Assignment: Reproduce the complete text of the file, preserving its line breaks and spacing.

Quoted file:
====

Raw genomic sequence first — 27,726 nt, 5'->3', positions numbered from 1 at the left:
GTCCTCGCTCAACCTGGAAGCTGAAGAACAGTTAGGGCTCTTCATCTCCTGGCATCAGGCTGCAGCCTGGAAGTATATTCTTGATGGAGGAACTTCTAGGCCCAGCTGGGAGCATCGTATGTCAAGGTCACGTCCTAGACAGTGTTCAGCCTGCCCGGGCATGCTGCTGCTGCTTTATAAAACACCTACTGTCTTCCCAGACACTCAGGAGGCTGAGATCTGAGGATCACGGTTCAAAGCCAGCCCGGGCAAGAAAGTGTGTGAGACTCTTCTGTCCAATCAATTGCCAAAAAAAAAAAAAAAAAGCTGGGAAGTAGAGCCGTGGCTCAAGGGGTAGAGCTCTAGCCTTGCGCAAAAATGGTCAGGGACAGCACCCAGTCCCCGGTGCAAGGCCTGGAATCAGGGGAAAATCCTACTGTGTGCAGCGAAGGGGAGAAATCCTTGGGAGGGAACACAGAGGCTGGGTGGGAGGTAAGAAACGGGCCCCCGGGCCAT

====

Raw genomic sequence first — 27,726 nt, 5'->3', positions numbered from 1 at the left:
GTCCTCGCTCAACCTGGAAGCTGAAGAACAGTTAGGGCTCTTCATCTCCTGGCATCAGGCTGCAGCCTGGAAGTATATTCTTGATGGAGGAACTTCTAGGCCCAGCTGGGAGCATCGTATGTCAAGGTCACGTCCTAGACAGTGTTCAGCCTGCCCGGGCATGCTGCTGCTGCTTTATAAAACACCTACTGTCTTCCCAGACACTCAGGAGGCTGAGATCTGAGGATCACGGTTCAAAGCCAGCCCGGGCAAGAAAGTGTGTGAGACTCTTCTGTCCAATCAATTGCCAAAAAAAAAAAAAAAAAGCTGGGAAGTAGAGCCGTGGCTCAAGGGGTAGAGCTCTAGCCTTGCGCAAAAATGGTCAGGGACAGCACCCAGTCCCCGGTGCAAGGCCTGGAATCAGGGGAAAATCCTACTGTGTGCAGCGAAGGGGAGAAATCCTTGGGAGGGAACACAGAGGCTGGGTGGGAGGTAAGAAACGGGCCCCCGGGCCAT